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Estate planning is not just about preparing for your death. It is about preparing to help the generations of your family that follow you to live.

For many people, the focus is on building generational wealth, and that goes beyond simply building up a retirement fund or stock portfolio to pass on to their heirs. For those who want to know that future generations are being taken care of, they often add life insurance to their estate plans.

Learn: The hidden truths about life insurance
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“Life insurance can provide benefits that go beyond payment to meet the immediate needs of beneficiaries,” said Shane Canfield, CEO worldwide insurance for employees of public bodies. “It can create estates or provide long-term funding for loved ones or philanthropy. For example, as someone with a son who has special needs, I will use a trust, funded by life insurance, to support him for the rest of his life. Life insurance is more than a financial planning strategy; it’s peace of mind.

Types of insurance

When shopping for insurance, you will hear of two types: term life insurance and permanent insurance (more commonly known as whole life insurance).

According to insurer Nationwide, term life provides a tax-free death benefit to the beneficiary upon the death of the insured. It provides insurance protection for a specific number of years, usually ranging from 10 to 30 years. This is often what breadwinners will buy to protect their young families.

Permanent insurance goes one step further. It covers a lifetime and comes with a higher premium payment. It also has a tax-free death benefit, but is designed to have cash value over time. It does not expire at the end of a term.

Life insurance for generational heritage

Rachel Marshall, co-founder of The advantage of moneyis a believer in whole life insurance, and she has a personal story behind her.

“Life insurance is not a necessary product; it’s about creating whatever you want for your family. And it’s not just for a hypothetical scenario; when is that,’ she said. “My near death experience has shown me that death is a reality that we will all face. We don’t know when.

“If you have a whole life insurance policy, you guarantee that every time you step out of this life, you will leave behind the greatest gift of love so that your family can live out the dreams you have planned together – that whether you’re there for them or not.To me, whole life insurance is the peace of mind that whether I live until tomorrow or until I’m 112, I’ll be leaving the greatest possible legacy for my children. – complementing all the other assets I have built in my lifetime.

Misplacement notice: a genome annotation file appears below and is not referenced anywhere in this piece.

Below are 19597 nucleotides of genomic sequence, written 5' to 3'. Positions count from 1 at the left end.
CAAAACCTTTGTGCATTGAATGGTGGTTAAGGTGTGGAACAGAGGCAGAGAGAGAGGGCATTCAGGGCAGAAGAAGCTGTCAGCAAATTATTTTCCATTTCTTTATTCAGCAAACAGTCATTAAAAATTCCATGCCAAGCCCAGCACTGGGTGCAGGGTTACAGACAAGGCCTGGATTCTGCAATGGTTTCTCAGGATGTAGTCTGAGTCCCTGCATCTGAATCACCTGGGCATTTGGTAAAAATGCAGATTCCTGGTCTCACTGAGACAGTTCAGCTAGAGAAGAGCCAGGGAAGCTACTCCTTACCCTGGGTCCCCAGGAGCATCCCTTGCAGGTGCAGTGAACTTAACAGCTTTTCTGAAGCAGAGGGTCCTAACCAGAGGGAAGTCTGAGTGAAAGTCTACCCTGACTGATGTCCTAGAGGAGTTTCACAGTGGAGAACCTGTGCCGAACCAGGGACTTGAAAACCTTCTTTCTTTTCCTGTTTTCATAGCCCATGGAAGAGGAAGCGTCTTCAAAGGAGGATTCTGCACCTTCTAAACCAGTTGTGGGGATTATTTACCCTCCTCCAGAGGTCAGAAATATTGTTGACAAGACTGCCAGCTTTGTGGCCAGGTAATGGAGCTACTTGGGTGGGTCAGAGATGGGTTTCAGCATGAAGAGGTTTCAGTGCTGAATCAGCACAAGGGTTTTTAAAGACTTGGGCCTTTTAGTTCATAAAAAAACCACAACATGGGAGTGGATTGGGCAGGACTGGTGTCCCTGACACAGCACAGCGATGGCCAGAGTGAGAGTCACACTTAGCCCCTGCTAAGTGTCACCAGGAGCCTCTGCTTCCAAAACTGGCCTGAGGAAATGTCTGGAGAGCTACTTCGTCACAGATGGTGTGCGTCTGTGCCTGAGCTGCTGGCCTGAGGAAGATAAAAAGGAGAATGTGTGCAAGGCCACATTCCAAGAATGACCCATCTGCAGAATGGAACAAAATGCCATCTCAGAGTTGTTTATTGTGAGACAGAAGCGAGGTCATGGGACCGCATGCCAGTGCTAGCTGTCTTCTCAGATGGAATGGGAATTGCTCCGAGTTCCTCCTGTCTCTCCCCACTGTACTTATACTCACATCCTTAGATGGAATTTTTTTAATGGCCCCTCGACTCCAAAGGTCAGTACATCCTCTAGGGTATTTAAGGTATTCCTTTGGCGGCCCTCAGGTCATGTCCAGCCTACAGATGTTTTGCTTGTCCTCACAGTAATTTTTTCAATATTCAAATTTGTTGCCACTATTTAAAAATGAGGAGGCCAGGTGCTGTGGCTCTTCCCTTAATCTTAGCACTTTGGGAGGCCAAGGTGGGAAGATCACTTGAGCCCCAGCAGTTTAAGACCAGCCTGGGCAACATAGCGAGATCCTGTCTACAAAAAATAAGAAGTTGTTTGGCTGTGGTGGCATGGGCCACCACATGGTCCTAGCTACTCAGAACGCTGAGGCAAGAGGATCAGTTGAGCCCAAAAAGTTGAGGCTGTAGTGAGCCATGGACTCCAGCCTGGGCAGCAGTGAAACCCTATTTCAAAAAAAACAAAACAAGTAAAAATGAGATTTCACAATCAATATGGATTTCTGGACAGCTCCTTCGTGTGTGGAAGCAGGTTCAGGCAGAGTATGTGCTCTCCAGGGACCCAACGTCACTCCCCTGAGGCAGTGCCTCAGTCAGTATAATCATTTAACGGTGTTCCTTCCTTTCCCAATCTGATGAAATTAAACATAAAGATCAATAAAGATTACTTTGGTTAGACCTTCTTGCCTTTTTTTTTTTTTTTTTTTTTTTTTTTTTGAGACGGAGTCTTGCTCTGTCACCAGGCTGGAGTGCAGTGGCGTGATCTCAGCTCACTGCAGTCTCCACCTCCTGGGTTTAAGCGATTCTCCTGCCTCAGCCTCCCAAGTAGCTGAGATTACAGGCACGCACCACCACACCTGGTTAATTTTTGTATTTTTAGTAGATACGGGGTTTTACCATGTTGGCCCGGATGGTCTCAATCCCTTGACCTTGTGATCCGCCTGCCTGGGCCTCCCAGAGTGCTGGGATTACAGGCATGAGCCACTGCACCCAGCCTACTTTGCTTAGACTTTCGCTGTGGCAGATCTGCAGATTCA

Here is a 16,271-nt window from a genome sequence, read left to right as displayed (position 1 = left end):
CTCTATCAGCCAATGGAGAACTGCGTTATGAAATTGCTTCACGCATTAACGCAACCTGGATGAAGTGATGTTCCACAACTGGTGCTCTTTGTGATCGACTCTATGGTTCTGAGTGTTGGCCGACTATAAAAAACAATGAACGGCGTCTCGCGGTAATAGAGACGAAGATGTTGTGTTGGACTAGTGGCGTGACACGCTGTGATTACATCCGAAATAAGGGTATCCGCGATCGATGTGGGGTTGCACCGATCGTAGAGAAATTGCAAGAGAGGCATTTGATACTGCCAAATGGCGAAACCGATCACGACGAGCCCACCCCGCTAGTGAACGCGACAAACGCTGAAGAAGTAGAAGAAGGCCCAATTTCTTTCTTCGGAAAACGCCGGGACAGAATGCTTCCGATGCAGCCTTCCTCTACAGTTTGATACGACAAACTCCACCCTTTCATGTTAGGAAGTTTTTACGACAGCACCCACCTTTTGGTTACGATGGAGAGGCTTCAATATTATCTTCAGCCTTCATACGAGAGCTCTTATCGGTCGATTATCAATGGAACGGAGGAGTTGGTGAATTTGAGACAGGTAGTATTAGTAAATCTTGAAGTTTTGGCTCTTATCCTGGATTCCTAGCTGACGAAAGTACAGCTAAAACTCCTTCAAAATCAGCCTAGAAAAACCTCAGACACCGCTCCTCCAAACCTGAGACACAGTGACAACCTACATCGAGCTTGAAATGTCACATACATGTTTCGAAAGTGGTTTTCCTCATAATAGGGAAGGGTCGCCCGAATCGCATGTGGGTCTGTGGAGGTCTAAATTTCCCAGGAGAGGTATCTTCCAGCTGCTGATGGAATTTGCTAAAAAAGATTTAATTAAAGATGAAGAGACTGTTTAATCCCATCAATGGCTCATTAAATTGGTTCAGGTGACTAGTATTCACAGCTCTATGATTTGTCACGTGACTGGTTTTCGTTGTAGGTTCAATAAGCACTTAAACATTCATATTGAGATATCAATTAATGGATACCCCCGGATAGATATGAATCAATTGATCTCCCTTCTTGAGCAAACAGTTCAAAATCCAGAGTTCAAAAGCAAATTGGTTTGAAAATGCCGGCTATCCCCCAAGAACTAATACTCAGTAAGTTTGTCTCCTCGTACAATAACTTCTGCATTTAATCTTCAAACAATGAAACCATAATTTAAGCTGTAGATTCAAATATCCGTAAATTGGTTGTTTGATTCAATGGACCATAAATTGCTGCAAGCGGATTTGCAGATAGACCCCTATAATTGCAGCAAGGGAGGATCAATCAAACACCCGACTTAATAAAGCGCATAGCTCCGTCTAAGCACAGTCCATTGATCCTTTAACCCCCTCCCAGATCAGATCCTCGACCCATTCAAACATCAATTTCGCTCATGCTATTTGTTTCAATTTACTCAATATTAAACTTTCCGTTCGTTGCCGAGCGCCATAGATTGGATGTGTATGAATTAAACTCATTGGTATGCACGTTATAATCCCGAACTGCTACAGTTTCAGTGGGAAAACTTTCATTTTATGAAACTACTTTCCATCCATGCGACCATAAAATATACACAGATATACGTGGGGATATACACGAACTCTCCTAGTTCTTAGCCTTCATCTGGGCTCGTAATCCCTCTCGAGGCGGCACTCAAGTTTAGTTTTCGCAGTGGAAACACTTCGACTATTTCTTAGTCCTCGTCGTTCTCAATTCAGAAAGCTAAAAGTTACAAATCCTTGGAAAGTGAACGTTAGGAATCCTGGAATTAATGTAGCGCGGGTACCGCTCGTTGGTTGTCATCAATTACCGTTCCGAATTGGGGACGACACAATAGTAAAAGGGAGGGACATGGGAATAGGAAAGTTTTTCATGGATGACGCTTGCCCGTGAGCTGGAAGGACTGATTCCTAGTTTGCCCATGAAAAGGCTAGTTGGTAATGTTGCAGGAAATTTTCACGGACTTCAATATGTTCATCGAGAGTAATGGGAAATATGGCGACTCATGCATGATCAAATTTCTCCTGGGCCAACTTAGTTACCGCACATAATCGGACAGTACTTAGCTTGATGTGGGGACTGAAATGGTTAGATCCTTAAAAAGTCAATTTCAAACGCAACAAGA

See also: How to find the best life insurance policy for you and your family

Marshall said whole life insurance is redundant.

“Throughout the journey I have a place to store money and use it simultaneously, so my money is working in two places at the same time,” she said. “I get tax benefits that (keep) my estate intact, and my kids won’t pay tax on death benefits, so they’ll have as big a financial legacy as possible.

“And, because the death benefit is always greater than what you paid out, when the life insurance check is used to buy more life insurance with each generation, you create the foundation for tremendous generational wealth. .”

Other life insurance benefits

Life insurance has other practical benefits that can help you during your lifetime and help your heirs after you’re gone, said Tanya Taylor, New York-based financial coach and founder of Grow your wealth.

“The death benefit can be used to pay your inheritance tax, instead of selling assets,” she said. “The death benefit can also be used to pay off debt and help with final expenses.”

Plus, she says, if you have a whole life insurance policy, you can withdraw cash if you run out of money or are hit by stock market volatility. If you are a business owner, life insurance also helps with succession planning.

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About the Author

Jami Farkas holds a degree in communications from California State University, Fullerton, and has worked as a reporter or editor for daily newspapers across the United States. She brings to GOBankingRates her experience as a sports writer, business writer, religious writer, digital writer – and more. Passionate about real estate, she passed the real estate licensing exam in her state and is still debating whether to get into home selling – or just writing about home selling.

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